Microscopio Ernest Leitz Wetzlar de óptica Leica, en el laboratorio de AHV. Rialia. Industria museoa

Lab samples

Lab samples

We give you some data about the samples that are next to the microscope in the exhibit. What if the word siderurgia (iron and steel industry) comes from sidereal, “coming from the stars”?

Ferrite. It is almost pure iron with silicon and phosphorus impurities. It is the basic component of steel and is the softest, most ductile, malleable and magnetic of steels.

Perlite. A compound formed by alternative sheets of ferrite and cementite. It contains 0.8% carbon. Harder and stronger than ferrite but softer and more malleable than cementite. Its name is due to the irisations it acquires when illuminated, similar to pearls.

Ledeburite: It is not a component of steels but of foundries. It is formed by cooling a liquid carbon melt.

Austenite. It is the densest constituent of steel and is formed by a solid solution of iron carbide, which is ductile, tenacious, soft and resistant to wear. It’s not magnetic. It has great plasticity and is easy to work with (forging, stamping, etc.).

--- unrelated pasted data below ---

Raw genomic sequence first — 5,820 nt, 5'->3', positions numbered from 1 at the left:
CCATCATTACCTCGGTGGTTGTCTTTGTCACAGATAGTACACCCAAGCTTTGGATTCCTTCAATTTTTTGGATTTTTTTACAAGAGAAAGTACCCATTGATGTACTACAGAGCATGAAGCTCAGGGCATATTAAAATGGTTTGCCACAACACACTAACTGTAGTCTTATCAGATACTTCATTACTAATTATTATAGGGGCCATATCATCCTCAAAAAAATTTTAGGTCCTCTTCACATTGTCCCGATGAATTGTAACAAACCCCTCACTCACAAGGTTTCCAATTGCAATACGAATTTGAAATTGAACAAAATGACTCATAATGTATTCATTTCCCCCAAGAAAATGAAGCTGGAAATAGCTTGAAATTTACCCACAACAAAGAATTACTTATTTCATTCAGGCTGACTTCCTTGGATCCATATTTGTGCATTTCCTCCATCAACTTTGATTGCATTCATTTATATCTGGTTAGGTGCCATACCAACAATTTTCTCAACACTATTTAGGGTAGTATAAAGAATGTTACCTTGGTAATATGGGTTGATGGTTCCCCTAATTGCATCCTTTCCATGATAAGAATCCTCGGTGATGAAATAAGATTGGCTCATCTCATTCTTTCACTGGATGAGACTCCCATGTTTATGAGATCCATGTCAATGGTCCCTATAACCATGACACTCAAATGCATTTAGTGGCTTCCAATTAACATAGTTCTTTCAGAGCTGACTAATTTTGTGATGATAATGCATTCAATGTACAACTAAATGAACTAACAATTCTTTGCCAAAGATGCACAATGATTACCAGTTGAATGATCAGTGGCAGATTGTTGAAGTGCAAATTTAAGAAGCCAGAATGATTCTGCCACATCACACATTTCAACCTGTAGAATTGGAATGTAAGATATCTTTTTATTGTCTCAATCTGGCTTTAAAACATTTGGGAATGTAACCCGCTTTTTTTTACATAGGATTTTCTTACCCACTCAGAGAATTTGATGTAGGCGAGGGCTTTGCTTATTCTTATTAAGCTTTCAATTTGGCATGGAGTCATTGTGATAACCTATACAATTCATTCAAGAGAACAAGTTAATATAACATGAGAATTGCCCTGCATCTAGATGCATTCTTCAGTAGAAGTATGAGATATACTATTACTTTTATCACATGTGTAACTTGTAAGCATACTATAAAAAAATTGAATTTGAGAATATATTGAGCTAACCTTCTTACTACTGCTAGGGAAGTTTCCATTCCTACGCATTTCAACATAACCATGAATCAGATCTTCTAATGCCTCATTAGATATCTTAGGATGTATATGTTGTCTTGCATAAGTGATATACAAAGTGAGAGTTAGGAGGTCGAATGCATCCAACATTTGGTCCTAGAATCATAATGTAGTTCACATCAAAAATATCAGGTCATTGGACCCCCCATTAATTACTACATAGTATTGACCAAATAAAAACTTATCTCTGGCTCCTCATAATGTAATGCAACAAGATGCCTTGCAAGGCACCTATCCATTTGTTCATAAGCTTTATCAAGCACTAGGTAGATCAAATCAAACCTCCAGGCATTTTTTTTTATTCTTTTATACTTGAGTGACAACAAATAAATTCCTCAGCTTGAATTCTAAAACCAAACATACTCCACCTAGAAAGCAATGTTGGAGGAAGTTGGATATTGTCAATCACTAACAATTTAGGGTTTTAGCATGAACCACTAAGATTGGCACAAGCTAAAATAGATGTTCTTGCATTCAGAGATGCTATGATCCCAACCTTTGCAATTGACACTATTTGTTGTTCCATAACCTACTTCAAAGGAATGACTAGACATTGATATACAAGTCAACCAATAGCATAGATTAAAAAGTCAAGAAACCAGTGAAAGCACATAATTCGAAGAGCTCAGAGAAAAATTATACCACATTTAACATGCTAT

Cement. It is the hardest component of steels with very crystallized molecules and, therefore very fragile.

Martensite. It is a metastable phase, so it does not appear in the diagram. It is the most important component produced by heat treatments designed to produce ideal mechanical properties. It is magnetic, and after cementite is the hardest component of steel. It comes in the form of needles. It’s magnetic.

Widmanstätten: It’s meteorite iron. Approximately 90% of the composition of the core of our planet is iron which is kept in a liquid state by its very high temperature. Earth’s geomagnetism, which determines the magnetic poles, is generated by those deposits of liquid iron that are inside the Earth.


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